Total.βH describes turnover of total avian assemblages.
    
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CLARK et AL.
and Haemoproteus) are vector- borne blood parasites that display a
rangeofhostspecificities(Križanauskienėetal.,2006).Duetolimited
vector dispersal (Ejiri et al., 2011), avian hosts are the primary vehi-
cles by which these parasites disperse (Pérez- Tris & Bensch, 2005).
Avian haemosporidians have been introduced to numerous bioregions,
sometimes with devastating effects on native birds, raising questions
about how interspecies and geographic barriers regulate parasite as-
sembly and invasion potential (Hellgren et al., 2014; van Riper, van
Riper, Goff, & Laird, 1986, Clark, Clegg & Lima 2014).
We assess barriers that may govern parasite local coexistence at
the species level by estimating effects of host community connectivity
and interspecies barriers (host phylogeny and parasite host-specificity)
on parasite local phylogenetic distinctiveness. We then address bar-
riers at the community level by (1) exploring effects of host phyloge-
netic turnover, environmental variation and geographic distance on
parasite turnover, and (2) testing if host connectivity or environmental
variation influence parasite phylogenetic community skewness. We
expect that increased host community connectivity reduces barriers
to parasite establishment, leading to phylogenetically homogenized
parasite communities. If host phylogeny acts as a relatively strong in-
terspecies barrier to parasite assembly, we expect that distinct hosts
carry distinct parasites and that between- region host turnover pre-
dicts parasite turnover. We also expect host- specialist parasites to
be more locally distinct than generalists, as specialists may have less
opportunity to diversify through host range expansions. Alternatively,
if higher diversities of host specialists are able to co- occur through
extensive niche packing (Ricklefs, 2010), then we expect specialists to
be less distinct than generalists.
2 | METHODS
2.1 | Host–parasite occurrence data and avian
community connectivity
We surveyed published literature and queried the MalAvi database
(http://mbio-serv2.mbioekol.lu.se/Malavi/; accessed September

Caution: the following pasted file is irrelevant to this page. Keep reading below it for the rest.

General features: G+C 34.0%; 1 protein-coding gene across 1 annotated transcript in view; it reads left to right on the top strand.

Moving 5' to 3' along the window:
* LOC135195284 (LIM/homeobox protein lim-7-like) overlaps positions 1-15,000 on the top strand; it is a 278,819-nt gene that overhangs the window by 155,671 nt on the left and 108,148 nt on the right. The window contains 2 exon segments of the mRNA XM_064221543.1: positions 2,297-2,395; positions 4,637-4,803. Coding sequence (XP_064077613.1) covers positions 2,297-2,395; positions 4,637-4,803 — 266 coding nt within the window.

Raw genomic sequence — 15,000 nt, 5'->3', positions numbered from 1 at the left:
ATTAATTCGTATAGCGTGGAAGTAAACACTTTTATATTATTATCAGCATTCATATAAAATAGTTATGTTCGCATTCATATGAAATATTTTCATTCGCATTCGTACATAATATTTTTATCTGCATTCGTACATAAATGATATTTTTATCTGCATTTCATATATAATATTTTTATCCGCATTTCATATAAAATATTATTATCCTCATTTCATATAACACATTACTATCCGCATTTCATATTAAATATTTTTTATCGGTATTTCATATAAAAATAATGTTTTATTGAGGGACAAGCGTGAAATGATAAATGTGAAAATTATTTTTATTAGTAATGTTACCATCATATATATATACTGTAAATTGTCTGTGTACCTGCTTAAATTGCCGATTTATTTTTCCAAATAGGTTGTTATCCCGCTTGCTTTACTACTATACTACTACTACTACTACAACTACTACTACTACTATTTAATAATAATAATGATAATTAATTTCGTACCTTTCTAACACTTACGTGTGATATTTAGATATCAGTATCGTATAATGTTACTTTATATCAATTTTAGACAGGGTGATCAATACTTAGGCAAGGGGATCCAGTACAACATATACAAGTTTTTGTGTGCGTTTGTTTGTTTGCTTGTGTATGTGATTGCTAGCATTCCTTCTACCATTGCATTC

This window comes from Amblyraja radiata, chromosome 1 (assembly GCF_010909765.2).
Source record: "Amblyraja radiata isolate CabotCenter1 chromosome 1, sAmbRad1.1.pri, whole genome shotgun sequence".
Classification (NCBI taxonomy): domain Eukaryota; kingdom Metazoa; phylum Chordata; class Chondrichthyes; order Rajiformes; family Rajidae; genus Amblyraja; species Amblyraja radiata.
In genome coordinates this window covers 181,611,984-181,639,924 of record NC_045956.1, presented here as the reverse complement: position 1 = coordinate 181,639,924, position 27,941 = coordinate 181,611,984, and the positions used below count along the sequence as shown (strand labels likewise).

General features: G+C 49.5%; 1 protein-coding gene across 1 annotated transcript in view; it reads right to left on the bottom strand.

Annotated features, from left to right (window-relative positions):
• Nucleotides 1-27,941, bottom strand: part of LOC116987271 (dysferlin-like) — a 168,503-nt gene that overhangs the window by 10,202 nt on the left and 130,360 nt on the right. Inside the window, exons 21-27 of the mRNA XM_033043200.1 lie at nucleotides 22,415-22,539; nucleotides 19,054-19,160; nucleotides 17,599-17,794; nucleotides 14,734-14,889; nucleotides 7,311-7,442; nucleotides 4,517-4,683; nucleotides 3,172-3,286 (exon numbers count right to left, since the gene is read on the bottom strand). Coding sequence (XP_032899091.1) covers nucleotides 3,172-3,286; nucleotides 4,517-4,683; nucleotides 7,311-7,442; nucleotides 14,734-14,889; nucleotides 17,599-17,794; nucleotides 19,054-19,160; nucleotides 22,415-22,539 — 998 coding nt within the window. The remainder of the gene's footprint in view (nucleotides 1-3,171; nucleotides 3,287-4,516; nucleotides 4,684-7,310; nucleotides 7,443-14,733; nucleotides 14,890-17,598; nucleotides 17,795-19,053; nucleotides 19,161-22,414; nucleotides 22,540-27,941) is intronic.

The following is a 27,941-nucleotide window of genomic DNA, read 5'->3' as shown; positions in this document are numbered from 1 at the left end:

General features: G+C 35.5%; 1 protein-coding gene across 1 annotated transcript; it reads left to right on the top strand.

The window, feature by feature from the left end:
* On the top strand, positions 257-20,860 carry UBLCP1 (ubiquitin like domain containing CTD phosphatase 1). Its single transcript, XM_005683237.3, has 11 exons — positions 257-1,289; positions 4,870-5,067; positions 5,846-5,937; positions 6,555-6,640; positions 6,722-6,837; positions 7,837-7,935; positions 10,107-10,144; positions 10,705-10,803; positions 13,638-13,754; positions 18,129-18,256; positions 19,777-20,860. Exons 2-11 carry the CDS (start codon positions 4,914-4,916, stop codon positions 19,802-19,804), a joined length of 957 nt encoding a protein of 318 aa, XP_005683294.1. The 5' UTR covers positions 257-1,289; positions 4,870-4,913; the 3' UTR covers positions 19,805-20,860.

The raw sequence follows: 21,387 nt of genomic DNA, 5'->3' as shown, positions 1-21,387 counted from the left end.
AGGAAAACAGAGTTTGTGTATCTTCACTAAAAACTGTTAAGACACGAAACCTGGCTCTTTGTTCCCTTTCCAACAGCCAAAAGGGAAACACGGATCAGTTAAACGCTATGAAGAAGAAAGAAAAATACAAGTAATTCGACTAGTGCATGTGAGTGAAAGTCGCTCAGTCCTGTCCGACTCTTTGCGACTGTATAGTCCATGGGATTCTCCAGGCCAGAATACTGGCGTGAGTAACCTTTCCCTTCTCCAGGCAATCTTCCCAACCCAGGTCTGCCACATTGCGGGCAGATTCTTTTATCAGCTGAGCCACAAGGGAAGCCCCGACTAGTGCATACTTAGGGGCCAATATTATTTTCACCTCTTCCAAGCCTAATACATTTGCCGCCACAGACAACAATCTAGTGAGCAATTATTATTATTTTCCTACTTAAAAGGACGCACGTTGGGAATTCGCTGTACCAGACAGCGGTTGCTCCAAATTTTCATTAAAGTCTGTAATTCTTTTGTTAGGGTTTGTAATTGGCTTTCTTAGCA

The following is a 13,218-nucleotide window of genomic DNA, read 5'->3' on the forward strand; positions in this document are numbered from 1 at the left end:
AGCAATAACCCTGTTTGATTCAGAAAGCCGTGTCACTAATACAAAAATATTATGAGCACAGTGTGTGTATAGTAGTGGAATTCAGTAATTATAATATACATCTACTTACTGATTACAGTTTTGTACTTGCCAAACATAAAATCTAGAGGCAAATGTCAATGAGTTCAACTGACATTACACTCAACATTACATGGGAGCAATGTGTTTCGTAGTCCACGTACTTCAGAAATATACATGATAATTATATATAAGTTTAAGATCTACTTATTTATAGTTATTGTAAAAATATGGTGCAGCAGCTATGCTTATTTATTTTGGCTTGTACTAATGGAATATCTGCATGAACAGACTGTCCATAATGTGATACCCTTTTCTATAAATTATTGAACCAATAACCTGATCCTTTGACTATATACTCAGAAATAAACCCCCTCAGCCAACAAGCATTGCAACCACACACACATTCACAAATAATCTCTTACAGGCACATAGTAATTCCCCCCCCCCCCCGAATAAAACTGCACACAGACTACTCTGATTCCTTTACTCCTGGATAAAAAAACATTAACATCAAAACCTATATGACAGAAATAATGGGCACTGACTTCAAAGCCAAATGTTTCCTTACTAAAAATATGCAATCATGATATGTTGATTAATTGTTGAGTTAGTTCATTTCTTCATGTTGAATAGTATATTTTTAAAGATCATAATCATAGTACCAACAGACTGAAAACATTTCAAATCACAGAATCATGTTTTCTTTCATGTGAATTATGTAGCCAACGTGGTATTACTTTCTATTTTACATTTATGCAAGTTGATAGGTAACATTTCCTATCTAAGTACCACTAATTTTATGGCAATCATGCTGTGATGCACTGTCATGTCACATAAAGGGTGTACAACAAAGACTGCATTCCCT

2016; Bensch, Hellgren, & Pérez- Tris, 2009) to compile data from
>10,000 sampled host individuals (from 297 avian species) across
83 sites, ranging across latitudes −50.77 to 14.27 and longitudes
−159.78to178.07(Figure2).Inallcases,parasitelineageswereiden-
tified using PCR targeting the cytochrome- b (cyt- b) gene (Hellgren,
Waldenström, & Bensch, 2004; Waldenström, Bensch, Hasselquist,
& Östman, 2004). Evidence indicates lineages differing by as little
as one base pair may be reproductively isolated (Bensch, Pérez- Tris,
Waldenström, & Hellgren, 2004). We thus regard each unique se-
quence as a parasite “species”. Low numbers of recovered parasites
at some sites meant we could not assess within- site composition. We
thus grouped sites into 29 regions. Australian mainland sites were
grouped by climate zone using the Bureau of Meteorology’s Köppen
classification, which defines zones using temperature, precipitation
and vegetation data (http://www.bom.gov.au/jsp/ncc/climate_aver-
ages/climate-classifications/; accessed November 2016). Papua New
Guinea mainland sites were grouped based on elevation (highlands,
mean altitude = 2,500 m; and lowlands, mean altitude = 60 m). Island
sites were either grouped by island (if at least three parasite species
were recovered) or into regions representing nearby islands in an ar-
chipelago (Figure 2; Data set S1).
FIGURE1 Schematic illustrating potential barriers to regional spread and diversification for parasites that rely on host movement for
dispersal. Plates represent different bioregions, while zones (forest, mountain) within plates represent different habitat types. At the bottom
left is a sectional zoom of the forested habitat in the left- hand plate, illustrating within- region parasite diversification where closely related
host species enable the breakdown of interspecies barriers. Shown in black is the focal host of a given parasite species, with ecologically or
phylogenetically similar host species depicted as similar shapes in varying shades of grey. A distantly related host species is depicted as a